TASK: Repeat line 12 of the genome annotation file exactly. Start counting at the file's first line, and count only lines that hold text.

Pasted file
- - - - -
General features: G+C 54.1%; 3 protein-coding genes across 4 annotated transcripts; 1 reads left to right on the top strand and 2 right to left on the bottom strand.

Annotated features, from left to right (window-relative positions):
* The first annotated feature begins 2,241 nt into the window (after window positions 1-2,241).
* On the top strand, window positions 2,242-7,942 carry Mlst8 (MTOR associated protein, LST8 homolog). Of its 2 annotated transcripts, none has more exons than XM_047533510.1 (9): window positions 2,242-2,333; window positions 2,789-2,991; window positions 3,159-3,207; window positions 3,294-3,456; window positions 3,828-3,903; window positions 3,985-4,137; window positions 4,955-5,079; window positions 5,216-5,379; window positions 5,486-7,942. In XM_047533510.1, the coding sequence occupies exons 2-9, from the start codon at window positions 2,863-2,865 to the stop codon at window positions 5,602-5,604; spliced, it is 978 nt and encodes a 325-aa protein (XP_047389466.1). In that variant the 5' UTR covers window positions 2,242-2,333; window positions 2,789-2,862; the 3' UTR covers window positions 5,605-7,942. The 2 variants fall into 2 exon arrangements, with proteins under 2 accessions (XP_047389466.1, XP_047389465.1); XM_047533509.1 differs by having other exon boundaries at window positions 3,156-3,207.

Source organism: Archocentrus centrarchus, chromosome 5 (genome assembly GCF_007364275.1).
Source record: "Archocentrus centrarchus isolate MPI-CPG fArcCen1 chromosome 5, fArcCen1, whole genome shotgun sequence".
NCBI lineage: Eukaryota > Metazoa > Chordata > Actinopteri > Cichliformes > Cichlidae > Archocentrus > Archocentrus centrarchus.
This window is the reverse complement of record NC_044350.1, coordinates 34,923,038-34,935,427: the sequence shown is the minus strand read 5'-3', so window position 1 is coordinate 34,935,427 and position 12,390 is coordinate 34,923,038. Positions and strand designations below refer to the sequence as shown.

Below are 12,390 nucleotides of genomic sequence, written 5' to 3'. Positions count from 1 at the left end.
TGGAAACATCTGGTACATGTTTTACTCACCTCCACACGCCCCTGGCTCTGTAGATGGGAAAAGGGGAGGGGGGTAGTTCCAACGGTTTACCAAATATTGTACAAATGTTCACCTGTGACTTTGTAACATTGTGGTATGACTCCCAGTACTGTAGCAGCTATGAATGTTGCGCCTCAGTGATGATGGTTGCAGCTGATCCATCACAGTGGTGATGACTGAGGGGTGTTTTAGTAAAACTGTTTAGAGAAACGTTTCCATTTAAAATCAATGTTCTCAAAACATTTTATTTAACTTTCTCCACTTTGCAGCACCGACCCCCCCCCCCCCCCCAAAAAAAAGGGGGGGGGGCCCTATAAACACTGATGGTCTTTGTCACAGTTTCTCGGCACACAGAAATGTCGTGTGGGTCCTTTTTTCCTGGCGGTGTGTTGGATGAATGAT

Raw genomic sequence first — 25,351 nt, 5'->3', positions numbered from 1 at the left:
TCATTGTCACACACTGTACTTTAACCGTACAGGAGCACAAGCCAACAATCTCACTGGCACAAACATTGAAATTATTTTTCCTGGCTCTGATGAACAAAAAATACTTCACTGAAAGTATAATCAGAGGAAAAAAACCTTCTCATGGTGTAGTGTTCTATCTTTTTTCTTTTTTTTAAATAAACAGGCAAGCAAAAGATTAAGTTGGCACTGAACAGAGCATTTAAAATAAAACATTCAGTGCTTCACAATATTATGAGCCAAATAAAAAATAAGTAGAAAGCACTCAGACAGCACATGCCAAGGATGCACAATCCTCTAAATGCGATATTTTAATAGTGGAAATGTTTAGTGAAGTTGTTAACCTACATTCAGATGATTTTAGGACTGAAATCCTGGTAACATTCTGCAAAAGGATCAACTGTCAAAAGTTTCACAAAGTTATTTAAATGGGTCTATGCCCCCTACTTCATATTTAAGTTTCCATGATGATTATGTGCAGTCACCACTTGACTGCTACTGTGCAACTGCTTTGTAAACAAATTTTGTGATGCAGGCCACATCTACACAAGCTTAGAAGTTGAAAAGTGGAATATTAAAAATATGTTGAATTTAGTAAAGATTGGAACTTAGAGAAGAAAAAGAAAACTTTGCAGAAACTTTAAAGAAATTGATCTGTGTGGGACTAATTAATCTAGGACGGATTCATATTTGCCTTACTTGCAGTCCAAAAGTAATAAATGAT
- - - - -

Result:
TCATTGTCACACACTGTACTTTAACCGTACAGGAGCACAAGCCAACAATCTCACTGGCACAAACATTGAAATTATTTTTCCTGGCTCTGATGAACAAAAAATACTTCACTGAAAGTATAATCAGAGGAAAAAAACCTTCTCATGGTGTAGTGTTCTATCTTTTTTCTTTTTTTTAAATAAACAGGCAAGCAAAAGATTAAGTTGGCACTGAACAGAGCATTTAAAATAAAACATTCAGTGCTTCACAATATTATGAGCCAAATAAAAAATAAGTAGAAAGCACTCAGACAGCACATGCCAAGGATGCACAATCCTCTAAATGCGATATTTTAATAGTGGAAATGTTTAGTGAAGTTGTTAACCTACATTCAGATGATTTTAGGACTGAAATCCTGGTAACATTCTGCAAAAGGATCAACTGTCAAAAGTTTCACAAAGTTATTTAAATGGGTCTATGCCCCCTACTTCATATTTAAGTTTCCATGATGATTATGTGCAGTCACCACTTGACTGCTACTGTGCAACTGCTTTGTAAACAAATTTTGTGATGCAGGCCACATCTACACAAGCTTAGAAGTTGAAAAGTGGAATATTAAAAATATGTTGAATTTAGTAAAGATTGGAACTTAGAGAAGAAAAAGAAAACTTTGCAGAAACTTTAAAGAAATTGATCTGTGTGGGACTAATTAATCTAGGACGGATTCATATTTGCCTTACTTGCAGTCCAAAAGTAATAAATGAT